1. How to Get Started?
2. What Is Science Diplomacy?
3. Who Are the Science Diplomacy Stakeholders?
4. How Does the EU Practice Science Diplomacy?
5. What Are the National, Regional and Thematic Approaches of Science Diplomacy?
6. What Set of Skills Do I Need to Be a Good Science Diplomat?
7. Hands On! Case Studies
8. How Can You Dive Deeper into Science Diplomacy?
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4.2.5 The European Green Deal

In 2019, the European Union (EU) launched the European Green Deal Communication in response to the climate and environmental challenges Europe and its citizens are experiencing.

This unprecedented policy effort by the EU is informed by the conclusions and recommendations of the Intergovernmental Panel on Climate Change (IPCC) (for more information about this panel, see Topic 3.3.4 Global Networks) about the changes we are facing: the atmosphere is warming and more than 8 million species on the planet are at risk (IPCC 2019).

To see how climate change is affecting European countries, one can notice how the annual average temperatures for 45 European countries have changed from 1850 to 2018 using data from the UK Met Office (see Figure 1).

Figure 1. The European Warming Stripes: Annual average temperatures for 45 European countries from 1850-2018 using data from UK Met Office. Source: Ed Hawkins, Berkeley Earth, NOAA, UK Met Office, MeteoSwiss, DWD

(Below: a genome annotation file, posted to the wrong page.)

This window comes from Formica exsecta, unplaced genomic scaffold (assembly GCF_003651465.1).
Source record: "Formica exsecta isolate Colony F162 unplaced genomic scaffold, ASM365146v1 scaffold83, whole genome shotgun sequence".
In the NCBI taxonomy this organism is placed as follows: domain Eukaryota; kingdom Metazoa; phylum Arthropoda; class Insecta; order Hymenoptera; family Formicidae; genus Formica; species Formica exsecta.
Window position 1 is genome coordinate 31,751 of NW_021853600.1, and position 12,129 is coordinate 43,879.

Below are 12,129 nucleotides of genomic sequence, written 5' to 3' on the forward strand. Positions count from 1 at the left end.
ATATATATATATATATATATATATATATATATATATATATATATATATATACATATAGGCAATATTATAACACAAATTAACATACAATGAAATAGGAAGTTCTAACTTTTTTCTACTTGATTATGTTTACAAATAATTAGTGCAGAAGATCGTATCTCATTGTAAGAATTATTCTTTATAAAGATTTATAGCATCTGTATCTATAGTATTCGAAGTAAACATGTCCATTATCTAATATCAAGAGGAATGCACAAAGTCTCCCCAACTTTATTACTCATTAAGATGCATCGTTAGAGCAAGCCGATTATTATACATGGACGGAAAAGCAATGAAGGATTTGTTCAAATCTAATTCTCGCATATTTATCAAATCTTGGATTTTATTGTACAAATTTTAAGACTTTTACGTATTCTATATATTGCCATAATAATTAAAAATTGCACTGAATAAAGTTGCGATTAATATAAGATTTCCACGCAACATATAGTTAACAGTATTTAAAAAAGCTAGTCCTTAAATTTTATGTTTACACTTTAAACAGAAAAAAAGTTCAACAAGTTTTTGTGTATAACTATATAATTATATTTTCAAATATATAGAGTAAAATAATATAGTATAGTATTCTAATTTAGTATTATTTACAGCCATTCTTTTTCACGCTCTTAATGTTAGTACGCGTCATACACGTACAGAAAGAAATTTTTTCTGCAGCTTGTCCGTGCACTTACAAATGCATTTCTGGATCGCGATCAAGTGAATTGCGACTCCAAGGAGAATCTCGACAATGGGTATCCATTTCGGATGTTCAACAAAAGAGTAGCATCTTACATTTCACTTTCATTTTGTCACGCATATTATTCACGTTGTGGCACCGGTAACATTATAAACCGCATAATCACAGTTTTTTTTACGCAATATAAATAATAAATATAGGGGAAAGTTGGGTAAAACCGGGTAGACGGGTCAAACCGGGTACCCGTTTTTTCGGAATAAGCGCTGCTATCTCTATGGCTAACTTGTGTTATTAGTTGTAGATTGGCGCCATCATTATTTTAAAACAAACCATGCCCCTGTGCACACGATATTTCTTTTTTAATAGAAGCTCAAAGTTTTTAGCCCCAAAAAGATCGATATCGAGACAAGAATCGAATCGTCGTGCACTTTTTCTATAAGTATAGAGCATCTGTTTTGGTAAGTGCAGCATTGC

In an extraordinary effort to lead the world on climate action, the EU set a target of net-zero carbon by 2050 and halving emissions by 2030. With this transversal policy, the EU aimed to address the root problems that contribute to carbon emissions and pollution. The contribution of research and innovation to this central priority is fundamental. Research and innovation are one of the main drivers to provide concrete solutions (Figure 2).

Figure 2. The European Green Deal. Source: (European Commission 2019)

The European Green Deal is a major European mission for transforming the EU’s economy for a sustainable future and involves many policy implementations across many fields: energy, industry, agriculture, mobility, environment, financing, etc. (Figure 2). By accomplishing these, the EU is expected to become the first climate-neutral continent and a global leader.

Read more about the European Green Deal:
– Adler, David, Pawel Wargan, and Sona Prakash, Sona. Blueprint for Europe’s Just Transition – Edition II, (Link)
– European Commission (2019). The European Green Deal. Communication from the Commission to the European Parliament, the European Council, the Council, the European Economic and Social Committee and the Committee of the Regions. COM(2019) 640 final. Brussels, 11/12/2019, (Link)
– Intergovernmental Panel on Climate Change (IPCC) (2018): Global Warming of 1.5ºC. Summary for Policymakers. Switzerland: IPCC, (Link)

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